IPVS: Cracks found in disease control concepts
Continuing our coverage of highlights at the 19th biennial congress of the International Pig Veterinary Society, held this year in Denmark.
It was the place to be for anyone wanting to hear the newest information on the diseases PRRS and PMWS. While that aspect of the 2006 International Pig Veterinary Society congress could have been forecast, however, less predictable were the warnings of the return of parasites as a significant risk in commercial pork production. Equally unexpected, even for some veterinary practitioners attending the IPVS meeting, were the questions raised about certain fundamental concepts of modern health management.
Take the widely advocated routine of vaccinating gilts against Mycoplasma hyopneumoniae before they are brought into the breeding herd. A University of Minnesota report from the USA suggested that this may be less valuable as a management tool than previously thought. Animals infected 80 days earlier were able to transmit the agent to vaccinated pigs as well as to unvaccinated stock after an exposure period of 14 days. So the vaccination used did not prevent infection and that any vaccinated herd-replacement gilts were considered likely to shed the organism. On this evidence, breeding herd operators and their advisers will have to think again about the most appropriate strategy to use for protection after new gilts are introduced.
Another American report had discussed the common recommendation by US veterinarians to employ all-in/all-out in the management line-up for controlling PMWS. For the herds studied, all-in/all-out pig flow was one of the factors reckoned to add to the risk of a positive PMWS diagnosis in the herd. The observation that continuous-flow production was associated with fewer positive diagnoses was said to be consistent with anecdotal data from some veterinary advisers.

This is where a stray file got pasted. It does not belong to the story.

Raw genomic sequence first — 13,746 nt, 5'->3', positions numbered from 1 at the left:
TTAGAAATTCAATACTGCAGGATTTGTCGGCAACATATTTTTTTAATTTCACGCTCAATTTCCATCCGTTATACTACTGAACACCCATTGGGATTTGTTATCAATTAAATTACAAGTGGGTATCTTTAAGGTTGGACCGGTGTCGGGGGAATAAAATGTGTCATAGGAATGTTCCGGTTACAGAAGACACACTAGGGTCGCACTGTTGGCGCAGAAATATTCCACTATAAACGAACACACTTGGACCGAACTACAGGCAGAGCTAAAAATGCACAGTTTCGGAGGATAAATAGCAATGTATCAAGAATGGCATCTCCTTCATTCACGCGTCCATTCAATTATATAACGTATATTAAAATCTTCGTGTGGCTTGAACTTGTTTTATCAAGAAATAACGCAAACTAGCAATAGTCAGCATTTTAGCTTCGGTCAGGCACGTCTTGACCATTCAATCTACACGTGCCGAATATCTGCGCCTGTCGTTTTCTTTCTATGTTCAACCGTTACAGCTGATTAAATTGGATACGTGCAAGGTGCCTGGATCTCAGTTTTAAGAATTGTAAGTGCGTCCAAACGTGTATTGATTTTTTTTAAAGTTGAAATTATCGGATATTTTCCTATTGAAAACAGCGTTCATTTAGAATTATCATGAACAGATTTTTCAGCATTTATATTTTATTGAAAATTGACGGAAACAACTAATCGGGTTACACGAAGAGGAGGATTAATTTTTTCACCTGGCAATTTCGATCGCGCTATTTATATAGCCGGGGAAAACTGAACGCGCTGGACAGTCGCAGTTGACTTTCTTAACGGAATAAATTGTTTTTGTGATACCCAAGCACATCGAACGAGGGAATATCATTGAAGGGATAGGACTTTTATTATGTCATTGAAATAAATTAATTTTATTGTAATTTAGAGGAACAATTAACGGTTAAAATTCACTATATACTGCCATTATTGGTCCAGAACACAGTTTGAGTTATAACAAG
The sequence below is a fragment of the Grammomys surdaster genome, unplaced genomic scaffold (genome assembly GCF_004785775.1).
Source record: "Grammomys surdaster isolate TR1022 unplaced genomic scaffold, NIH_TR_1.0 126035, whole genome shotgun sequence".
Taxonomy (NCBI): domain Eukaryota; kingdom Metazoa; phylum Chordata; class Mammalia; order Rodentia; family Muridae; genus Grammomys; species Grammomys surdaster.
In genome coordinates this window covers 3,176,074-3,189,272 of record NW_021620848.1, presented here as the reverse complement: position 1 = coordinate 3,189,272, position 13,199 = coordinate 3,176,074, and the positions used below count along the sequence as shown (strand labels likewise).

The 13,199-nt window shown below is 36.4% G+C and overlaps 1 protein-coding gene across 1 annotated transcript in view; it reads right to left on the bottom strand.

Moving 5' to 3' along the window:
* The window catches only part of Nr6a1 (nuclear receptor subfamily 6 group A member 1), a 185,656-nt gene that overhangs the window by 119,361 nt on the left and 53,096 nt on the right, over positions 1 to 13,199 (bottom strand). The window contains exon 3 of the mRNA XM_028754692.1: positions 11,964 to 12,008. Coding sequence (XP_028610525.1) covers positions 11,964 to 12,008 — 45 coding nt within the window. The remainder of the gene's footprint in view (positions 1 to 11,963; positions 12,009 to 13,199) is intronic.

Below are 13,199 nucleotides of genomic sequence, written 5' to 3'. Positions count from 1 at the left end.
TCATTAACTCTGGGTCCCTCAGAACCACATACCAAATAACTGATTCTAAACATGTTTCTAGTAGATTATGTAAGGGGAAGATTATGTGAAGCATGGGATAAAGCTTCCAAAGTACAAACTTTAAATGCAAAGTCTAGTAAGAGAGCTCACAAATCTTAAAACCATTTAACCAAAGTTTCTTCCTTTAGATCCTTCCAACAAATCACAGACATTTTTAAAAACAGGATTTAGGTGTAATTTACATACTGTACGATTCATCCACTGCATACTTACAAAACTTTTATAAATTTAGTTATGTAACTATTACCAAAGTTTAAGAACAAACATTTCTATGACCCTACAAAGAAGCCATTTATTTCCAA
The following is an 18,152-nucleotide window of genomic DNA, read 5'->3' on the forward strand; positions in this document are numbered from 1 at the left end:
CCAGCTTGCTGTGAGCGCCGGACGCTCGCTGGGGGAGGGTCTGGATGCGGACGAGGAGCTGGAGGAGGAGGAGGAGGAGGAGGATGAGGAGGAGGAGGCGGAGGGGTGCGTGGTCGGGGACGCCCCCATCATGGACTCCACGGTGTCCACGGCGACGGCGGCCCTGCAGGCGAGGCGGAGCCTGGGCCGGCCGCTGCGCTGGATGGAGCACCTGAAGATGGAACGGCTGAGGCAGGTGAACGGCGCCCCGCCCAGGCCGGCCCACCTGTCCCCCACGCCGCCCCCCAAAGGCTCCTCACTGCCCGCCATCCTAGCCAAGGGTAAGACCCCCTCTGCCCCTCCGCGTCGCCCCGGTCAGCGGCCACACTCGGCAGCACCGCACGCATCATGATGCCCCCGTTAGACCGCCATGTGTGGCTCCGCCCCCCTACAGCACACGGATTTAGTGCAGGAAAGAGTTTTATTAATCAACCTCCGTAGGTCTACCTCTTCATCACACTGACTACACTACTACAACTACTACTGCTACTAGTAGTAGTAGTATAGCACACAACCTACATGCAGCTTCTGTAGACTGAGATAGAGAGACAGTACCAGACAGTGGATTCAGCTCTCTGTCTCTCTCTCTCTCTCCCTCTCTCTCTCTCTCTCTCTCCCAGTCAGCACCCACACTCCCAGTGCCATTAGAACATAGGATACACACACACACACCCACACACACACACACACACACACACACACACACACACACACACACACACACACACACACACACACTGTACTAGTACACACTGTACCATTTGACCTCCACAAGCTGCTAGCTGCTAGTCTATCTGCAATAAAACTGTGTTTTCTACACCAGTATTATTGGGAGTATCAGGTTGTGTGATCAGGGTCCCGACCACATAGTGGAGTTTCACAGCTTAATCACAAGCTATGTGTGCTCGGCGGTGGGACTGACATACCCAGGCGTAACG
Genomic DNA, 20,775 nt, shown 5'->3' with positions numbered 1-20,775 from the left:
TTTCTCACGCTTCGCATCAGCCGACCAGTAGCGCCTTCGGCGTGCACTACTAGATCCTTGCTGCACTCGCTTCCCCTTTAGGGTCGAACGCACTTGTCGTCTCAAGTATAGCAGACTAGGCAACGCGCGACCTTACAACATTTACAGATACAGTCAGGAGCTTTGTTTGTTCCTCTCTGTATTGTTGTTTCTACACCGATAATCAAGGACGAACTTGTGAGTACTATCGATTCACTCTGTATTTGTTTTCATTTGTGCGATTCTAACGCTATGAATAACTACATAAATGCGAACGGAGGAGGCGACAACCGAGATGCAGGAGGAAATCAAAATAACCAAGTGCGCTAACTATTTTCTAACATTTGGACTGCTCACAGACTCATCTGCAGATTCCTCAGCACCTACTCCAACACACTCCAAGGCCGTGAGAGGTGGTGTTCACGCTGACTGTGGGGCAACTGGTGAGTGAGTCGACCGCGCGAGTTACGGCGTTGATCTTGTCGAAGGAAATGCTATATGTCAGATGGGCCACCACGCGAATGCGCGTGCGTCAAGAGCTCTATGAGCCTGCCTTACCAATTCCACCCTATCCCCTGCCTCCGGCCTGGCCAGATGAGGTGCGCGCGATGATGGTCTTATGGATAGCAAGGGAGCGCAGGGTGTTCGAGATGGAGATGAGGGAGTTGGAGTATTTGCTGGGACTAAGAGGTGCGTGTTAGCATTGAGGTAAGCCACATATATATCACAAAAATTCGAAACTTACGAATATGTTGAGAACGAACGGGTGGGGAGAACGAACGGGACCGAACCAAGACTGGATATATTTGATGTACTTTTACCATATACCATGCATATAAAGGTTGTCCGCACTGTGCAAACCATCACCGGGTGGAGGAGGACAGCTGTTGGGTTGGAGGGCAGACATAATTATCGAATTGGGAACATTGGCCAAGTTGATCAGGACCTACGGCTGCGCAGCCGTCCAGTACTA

Other risk factors in this instance were a history of ascarid infestation and housing pigs on solid floors. The heightened PMWS risk here seemed due to the migration of ascarid worm larvae within the pigs, thought perhaps to be triggering clinical signs of the wasting disease through an influence on their immune system. Worm parasites go together with solid-floored pens more often than with slats, but there were additional remarks from other countries that the parasite problem had also increased in line with the uptake of bedded accommodation.
All-in/all-out performed better in a Danish test of actions to combat Actinobacillus pleuropneumoniae (APP). The Danes demonstrated that fewer batches of pigs were infected when the finishing units were managed all-in/out by site than by room. Their results indicated transmission between rooms to be a significant source of infection with APP, although it must be mentioned that some APP infection also was found in places using all-in/all-out by site. All batches of grow-finish pigs from APP-infected sow herds should probably be assumed to include some animals carrying the infection after picking it up in the farrowing unit. Detection is an issue because, as the research in Denmark observed, APP can be found in the tonsils of serologically negative pigs.
To return to Mycoplasma hyopneumoniae, Swedish work has shown that seronegative pigs at 10 weeks old may carry low doses of the mycoplasma. Examination of lung lesions at slaughter before, during and after employing vaccination suggested a route in which M. hyopneumoniae established itself in the finishing period, despite batch management and good hygiene in the intervals between batches. With carrier pigs possibly contributing to this pattern, one of the best ways to control the disease may be by strategic vaccinations. There was support, too, for the assumption that early vaccination of piglets may assist M. hyo control even in herds where the sows and gilts are seropositive by natural infection. In Italy, sow vaccination was consistent with a good antibody response to natural infection by their vaccinated piglets.
Minnesota researchers from the USA had earlier described how a sow herd lost its stability for Mycoplasma hyopneumoniae following a period of high replacement rates as part of a genetic improvement programme. Apparently the sudden influx of non-infected animals, even though they had been vaccinated, destabilised the herd's health status and gave rise to an appearance of clinical signs. The same group reported separately finding a direct relationship correlation between the prevalence of M. hyopneumoniae in the nasal tracts of pigs at weaning and the extent of lung lesions in these animals at slaughter. Control strategies focused on reducing the mycoplasma in the sow herd should therefore help cut back on the severity of the subsequent disease. According to the investigators, this could have real promise in leading to a significant reduction in the use of antibiotics and vaccines in growing pigs.